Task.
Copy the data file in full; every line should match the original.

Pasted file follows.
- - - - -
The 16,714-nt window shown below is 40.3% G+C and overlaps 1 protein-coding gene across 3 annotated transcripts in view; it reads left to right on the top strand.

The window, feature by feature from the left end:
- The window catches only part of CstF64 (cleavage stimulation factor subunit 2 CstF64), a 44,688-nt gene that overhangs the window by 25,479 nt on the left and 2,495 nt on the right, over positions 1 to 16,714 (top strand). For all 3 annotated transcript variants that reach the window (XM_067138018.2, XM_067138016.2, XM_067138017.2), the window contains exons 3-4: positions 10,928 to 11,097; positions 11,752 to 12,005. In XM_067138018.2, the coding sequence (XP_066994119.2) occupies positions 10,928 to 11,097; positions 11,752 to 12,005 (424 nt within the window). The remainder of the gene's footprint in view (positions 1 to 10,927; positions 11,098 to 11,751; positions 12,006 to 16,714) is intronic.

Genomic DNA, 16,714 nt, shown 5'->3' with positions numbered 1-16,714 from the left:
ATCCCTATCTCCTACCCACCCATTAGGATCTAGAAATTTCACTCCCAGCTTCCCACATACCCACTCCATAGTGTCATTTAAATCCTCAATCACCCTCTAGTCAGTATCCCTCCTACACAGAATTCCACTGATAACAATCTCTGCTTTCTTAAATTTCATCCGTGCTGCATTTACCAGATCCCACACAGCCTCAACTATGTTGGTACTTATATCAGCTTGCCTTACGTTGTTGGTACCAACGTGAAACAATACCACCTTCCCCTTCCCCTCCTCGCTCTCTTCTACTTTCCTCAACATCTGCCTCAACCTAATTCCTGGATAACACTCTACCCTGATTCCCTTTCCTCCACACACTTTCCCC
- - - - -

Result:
The 16,714-nt window shown below is 40.3% G+C and overlaps 1 protein-coding gene across 3 annotated transcripts in view; it reads left to right on the top strand.

The window, feature by feature from the left end:
- The window catches only part of CstF64 (cleavage stimulation factor subunit 2 CstF64), a 44,688-nt gene that overhangs the window by 25,479 nt on the left and 2,495 nt on the right, over positions 1 to 16,714 (top strand). For all 3 annotated transcript variants that reach the window (XM_067138018.2, XM_067138016.2, XM_067138017.2), the window contains exons 3-4: positions 10,928 to 11,097; positions 11,752 to 12,005. In XM_067138018.2, the coding sequence (XP_066994119.2) occupies positions 10,928 to 11,097; positions 11,752 to 12,005 (424 nt within the window). The remainder of the gene's footprint in view (positions 1 to 10,927; positions 11,098 to 11,751; positions 12,006 to 16,714) is intronic.

Genomic DNA, 16,714 nt, shown 5'->3' with positions numbered 1-16,714 from the left:
ATCCCTATCTCCTACCCACCCATTAGGATCTAGAAATTTCACTCCCAGCTTCCCACATACCCACTCCATAGTGTCATTTAAATCCTCAATCACCCTCTAGTCAGTATCCCTCCTACACAGAATTCCACTGATAACAATCTCTGCTTTCTTAAATTTCATCCGTGCTGCATTTACCAGATCCCACACAGCCTCAACTATGTTGGTACTTATATCAGCTTGCCTTACGTTGTTGGTACCAACGTGAAACAATACCACCTTCCCCTTCCCCTCCTCGCTCTCTTCTACTTTCCTCAACATCTGCCTCAACCTAATTCCTGGATAACACTCTACCCTGATTCCCTTTCCTCCACACACTTTCCCC